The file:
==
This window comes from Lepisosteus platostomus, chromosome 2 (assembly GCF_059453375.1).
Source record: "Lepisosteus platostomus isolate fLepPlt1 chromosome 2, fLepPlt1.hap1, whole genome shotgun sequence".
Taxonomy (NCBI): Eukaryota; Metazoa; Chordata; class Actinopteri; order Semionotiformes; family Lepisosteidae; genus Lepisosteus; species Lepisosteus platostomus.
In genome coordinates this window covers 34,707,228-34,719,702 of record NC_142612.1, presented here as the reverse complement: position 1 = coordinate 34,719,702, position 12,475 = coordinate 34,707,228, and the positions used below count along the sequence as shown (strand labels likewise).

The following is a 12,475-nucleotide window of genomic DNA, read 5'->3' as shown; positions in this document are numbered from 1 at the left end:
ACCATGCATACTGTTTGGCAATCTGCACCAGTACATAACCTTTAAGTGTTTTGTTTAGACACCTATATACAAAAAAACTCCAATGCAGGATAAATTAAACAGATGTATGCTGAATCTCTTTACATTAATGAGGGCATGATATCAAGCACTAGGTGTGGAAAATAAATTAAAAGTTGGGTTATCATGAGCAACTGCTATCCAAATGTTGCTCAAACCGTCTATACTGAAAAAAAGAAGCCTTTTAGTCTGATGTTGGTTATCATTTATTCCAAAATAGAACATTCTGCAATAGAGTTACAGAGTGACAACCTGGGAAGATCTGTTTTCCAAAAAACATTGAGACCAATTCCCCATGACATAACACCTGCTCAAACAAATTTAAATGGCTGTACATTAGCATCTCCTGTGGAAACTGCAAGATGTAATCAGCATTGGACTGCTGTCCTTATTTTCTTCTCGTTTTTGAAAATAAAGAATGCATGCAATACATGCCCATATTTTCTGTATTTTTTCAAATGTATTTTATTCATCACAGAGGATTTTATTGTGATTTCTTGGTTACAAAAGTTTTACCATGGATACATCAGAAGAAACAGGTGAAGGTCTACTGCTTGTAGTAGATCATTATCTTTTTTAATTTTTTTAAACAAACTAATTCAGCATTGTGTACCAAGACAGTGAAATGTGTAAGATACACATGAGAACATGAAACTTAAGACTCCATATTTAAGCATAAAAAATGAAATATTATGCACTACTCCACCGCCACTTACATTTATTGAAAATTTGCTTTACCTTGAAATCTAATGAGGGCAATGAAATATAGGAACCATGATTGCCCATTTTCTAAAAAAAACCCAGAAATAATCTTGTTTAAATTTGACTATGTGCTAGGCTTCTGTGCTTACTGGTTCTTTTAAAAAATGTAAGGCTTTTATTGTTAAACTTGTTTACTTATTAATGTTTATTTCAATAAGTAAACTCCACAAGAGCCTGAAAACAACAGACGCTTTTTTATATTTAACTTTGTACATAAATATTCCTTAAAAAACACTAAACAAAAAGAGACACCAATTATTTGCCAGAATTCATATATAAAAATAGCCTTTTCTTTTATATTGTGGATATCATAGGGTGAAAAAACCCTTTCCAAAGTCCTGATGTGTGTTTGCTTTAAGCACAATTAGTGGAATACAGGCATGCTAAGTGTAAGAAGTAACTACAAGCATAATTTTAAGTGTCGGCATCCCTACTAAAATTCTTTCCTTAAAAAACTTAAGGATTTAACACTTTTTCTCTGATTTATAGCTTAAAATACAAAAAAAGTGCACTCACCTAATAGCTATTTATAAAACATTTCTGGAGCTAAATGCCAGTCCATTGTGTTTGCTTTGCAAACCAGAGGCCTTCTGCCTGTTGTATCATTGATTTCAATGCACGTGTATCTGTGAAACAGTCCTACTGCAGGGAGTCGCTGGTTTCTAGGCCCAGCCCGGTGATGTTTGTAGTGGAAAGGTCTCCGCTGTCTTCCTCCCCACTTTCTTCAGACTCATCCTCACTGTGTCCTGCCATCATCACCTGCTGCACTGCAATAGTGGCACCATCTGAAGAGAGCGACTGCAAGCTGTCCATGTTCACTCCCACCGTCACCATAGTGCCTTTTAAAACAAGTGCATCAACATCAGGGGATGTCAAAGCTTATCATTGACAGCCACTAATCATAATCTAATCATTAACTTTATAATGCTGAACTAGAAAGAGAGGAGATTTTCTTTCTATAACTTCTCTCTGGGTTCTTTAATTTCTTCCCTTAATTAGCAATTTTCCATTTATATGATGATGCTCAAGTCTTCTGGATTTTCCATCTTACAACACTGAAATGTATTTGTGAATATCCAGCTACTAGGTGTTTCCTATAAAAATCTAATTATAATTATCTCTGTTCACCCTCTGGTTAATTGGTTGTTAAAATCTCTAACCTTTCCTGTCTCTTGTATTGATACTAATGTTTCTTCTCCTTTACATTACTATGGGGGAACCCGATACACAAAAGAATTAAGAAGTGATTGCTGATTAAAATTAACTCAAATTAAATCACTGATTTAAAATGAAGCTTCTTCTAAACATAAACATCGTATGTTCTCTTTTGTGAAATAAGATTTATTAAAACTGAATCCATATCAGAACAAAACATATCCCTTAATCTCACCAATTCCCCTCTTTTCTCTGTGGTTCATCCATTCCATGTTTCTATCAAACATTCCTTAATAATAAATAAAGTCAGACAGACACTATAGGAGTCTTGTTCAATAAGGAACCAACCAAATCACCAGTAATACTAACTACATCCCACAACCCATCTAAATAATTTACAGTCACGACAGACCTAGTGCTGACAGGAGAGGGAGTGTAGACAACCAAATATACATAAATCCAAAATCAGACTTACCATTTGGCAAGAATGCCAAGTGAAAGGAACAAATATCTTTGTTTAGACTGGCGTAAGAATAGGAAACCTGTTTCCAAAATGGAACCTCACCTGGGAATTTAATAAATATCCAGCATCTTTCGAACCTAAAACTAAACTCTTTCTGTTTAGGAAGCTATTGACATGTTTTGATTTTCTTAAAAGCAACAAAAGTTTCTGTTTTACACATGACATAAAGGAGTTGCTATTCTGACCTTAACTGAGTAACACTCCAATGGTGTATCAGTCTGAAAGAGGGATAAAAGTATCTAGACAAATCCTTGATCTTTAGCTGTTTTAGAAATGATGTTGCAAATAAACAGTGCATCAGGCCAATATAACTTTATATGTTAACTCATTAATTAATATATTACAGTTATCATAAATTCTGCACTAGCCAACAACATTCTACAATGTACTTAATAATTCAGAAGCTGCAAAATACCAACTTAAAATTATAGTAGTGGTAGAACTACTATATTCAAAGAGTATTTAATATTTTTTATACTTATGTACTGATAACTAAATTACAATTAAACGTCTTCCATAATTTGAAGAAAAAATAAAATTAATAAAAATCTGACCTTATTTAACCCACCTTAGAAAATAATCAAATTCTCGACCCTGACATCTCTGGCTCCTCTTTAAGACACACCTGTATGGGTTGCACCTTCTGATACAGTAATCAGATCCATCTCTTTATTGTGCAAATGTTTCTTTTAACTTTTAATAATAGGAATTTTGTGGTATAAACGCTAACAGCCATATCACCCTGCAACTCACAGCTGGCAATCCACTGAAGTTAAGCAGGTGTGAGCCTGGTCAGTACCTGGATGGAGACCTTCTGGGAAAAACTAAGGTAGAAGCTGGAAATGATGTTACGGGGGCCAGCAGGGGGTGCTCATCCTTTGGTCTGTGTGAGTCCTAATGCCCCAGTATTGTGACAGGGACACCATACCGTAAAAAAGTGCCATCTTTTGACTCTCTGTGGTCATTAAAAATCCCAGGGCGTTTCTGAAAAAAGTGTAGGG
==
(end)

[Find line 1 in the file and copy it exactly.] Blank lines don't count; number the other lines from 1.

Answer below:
This window comes from Lepisosteus platostomus, chromosome 2 (assembly GCF_059453375.1).